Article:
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Review – Robots Vs. Princesses (Dynamite Entertainment)

Robots Vs. Princesses (Dynamite Entertainment) cover (detail) by Nicolas Chapuis
Robots Vs. Princesses
Overall
9/10
9/10
  • Writing - 9/10
    9/10
  • Art - 9/10
    9/10
  • Overall - 9/10
    9/10
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Summary

Writer: Todd Matthy
Penciler: Nicolas Chapuis
Colorist: Nicolas Chapuis
Letterer: Sean Rhinehart
Cover Art: Nicolas Chapuis
Publisher: Dynamite Entertainment
Maturity Rating: Teen
Release Date: October 2nd, 2019

This is the collection of the series Robots Vs. Princesses. A lone robot seeks freedom from an oppressive war and finds a friend in a headstrong princess. The evil robots discover what is going on and wage war on the peaceful kingdom. 

It’s a Genre Mashup In Robots Vs. Princesses

Recent years have seen the rise of genre mashups in popular culture. There have been some strange entries like Archie vs. Predator or Pride and Prejudice and Zombies. Robots Vs. Princesses does something of the same, giving us something like Disney Princesses vs. Transformers. Whoever dreamed up the concept must have been thinking way outside of the box, as it is a pairing that not many people would have thought of. On the other hand, part of what makes comics great is that ideas like this can get made in this medium. In terms of scale, it is easier to justify a comic series to such a concept. In terms of presentation, comics are second only to CGI for letting the imaginations of the artists run wild. Does it work, though?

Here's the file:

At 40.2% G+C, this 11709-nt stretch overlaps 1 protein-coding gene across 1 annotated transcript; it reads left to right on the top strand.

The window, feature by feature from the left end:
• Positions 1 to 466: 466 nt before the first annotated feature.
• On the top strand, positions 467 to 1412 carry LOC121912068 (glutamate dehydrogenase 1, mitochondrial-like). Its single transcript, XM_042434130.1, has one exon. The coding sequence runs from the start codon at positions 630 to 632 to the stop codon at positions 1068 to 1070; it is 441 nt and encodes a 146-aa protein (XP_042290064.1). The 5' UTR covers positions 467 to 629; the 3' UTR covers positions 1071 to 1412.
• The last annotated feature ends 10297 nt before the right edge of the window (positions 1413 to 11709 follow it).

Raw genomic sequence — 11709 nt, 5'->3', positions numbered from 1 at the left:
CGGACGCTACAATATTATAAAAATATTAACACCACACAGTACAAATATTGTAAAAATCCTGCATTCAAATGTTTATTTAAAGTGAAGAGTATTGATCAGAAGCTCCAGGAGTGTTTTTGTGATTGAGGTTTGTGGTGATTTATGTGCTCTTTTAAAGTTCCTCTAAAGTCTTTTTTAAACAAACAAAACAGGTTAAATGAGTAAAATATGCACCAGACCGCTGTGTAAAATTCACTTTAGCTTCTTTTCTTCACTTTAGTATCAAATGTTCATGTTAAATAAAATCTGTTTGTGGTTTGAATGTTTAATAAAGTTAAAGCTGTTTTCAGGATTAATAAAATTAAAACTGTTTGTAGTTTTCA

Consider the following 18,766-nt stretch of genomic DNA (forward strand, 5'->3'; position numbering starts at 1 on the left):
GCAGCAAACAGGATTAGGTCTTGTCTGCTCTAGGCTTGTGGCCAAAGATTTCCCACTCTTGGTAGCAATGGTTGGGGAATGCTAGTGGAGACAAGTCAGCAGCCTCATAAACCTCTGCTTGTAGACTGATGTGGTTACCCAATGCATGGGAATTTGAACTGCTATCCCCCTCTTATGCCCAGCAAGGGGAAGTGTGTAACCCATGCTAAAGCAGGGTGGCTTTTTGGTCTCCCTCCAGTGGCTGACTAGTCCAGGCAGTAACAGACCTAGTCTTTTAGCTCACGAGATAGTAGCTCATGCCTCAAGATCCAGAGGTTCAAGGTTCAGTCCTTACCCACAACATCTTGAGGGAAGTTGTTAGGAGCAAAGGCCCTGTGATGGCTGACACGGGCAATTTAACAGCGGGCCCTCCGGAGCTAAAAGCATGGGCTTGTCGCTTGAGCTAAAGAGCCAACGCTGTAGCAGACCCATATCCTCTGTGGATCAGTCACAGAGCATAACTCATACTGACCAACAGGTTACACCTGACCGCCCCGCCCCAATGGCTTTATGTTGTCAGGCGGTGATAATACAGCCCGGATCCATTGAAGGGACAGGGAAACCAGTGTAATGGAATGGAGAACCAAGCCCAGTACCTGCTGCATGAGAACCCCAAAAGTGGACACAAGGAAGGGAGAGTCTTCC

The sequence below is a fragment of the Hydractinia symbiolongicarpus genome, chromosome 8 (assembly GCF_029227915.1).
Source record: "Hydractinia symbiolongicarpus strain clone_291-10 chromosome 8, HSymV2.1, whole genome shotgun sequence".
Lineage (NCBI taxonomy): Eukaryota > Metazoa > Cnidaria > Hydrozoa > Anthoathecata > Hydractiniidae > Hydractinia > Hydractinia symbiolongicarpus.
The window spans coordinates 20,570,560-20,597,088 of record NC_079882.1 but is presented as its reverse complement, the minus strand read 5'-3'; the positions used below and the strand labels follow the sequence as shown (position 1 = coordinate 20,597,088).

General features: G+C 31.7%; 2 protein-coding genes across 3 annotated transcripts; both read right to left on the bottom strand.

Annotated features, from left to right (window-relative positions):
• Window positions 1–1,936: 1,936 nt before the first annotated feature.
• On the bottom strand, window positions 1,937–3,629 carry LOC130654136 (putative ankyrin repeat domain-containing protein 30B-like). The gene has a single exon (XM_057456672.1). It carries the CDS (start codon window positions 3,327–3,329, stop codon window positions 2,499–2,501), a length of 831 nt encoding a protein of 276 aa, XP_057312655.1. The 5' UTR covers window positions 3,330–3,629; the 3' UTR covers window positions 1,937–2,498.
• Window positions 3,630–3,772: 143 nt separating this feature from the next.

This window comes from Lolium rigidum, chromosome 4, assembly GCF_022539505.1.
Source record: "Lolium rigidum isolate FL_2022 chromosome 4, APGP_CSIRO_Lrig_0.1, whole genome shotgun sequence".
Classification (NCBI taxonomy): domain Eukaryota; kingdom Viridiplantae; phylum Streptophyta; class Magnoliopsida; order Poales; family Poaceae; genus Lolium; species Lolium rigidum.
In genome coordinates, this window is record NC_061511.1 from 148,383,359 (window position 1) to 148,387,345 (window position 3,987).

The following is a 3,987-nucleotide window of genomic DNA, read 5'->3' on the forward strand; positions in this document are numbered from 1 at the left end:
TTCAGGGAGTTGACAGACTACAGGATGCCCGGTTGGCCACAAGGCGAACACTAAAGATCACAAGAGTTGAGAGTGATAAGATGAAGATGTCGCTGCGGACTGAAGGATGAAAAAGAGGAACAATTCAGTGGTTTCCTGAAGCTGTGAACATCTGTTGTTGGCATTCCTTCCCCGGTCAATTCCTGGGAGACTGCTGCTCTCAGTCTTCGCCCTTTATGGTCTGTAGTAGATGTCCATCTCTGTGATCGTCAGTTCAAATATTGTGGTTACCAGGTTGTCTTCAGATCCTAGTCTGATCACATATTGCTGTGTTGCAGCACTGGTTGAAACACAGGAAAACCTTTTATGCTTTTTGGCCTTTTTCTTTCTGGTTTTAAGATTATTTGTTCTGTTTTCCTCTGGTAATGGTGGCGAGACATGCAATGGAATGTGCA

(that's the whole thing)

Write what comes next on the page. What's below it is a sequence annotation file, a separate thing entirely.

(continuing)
Writing

Robots Vs. Princesses Vol. 1 (Dynamite Entertainment) cover by Nicolas Chapuis
Robots Vs. Princesses Vol. 1 (Dynamite Entertainment) cover by Nicolas Chapuis

Todd Matthy has the writing duties here, and succeeds at keeping Robots Vs. Princesses appropriately relevant to its source material. The princesses are whimsical when they need to be. They habitually break out in song to defeat their enemies. The robots are not so whimsical, and instead, are a lot more menacing. Because of the princesses, this is a fantasy setting, and so the robots are a bit more out of place. With that being considered though, it doesn’t drag the story down, as the tone is kept mostly light all the way through. 

The writing especially comes to life with how invested the writer is with making the princesses’ song sound genuine.  This shows a lot of desire to capture the necessary detail of the genre as it could have otherwise have been ignored. 

Art

Nicolas Chapuis keeps the series’ tone light with his vibrant pencils. The princesses look like they could have been plucked out of a Disney story. The robots, while not actually Transformers, have the same look and feel of their more famous counterparts. This is a case where the artist meets the expectations of the story almost perfectly. The action scenes also are well-paced and jump off of the page. 

Conclusion

Those dissuaded by the strange genre mashup in Robots Vs. Princesses should put their hesitations aside and try to remember what it was like to be a young child discovering comics for the first time. This series is less about character motivations and multiverses and more about fun. One caveat is that the series probably reads better as a collection than as a series. The story flows well, so much so that it almost seems like it was built as a whole story, and then made into issues afterwards. In the end, the strange mashup works surprisingly well. This is thanks to the creative team taking the inspirations and running with it to create a small gem of a series. 


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Edward Wendt

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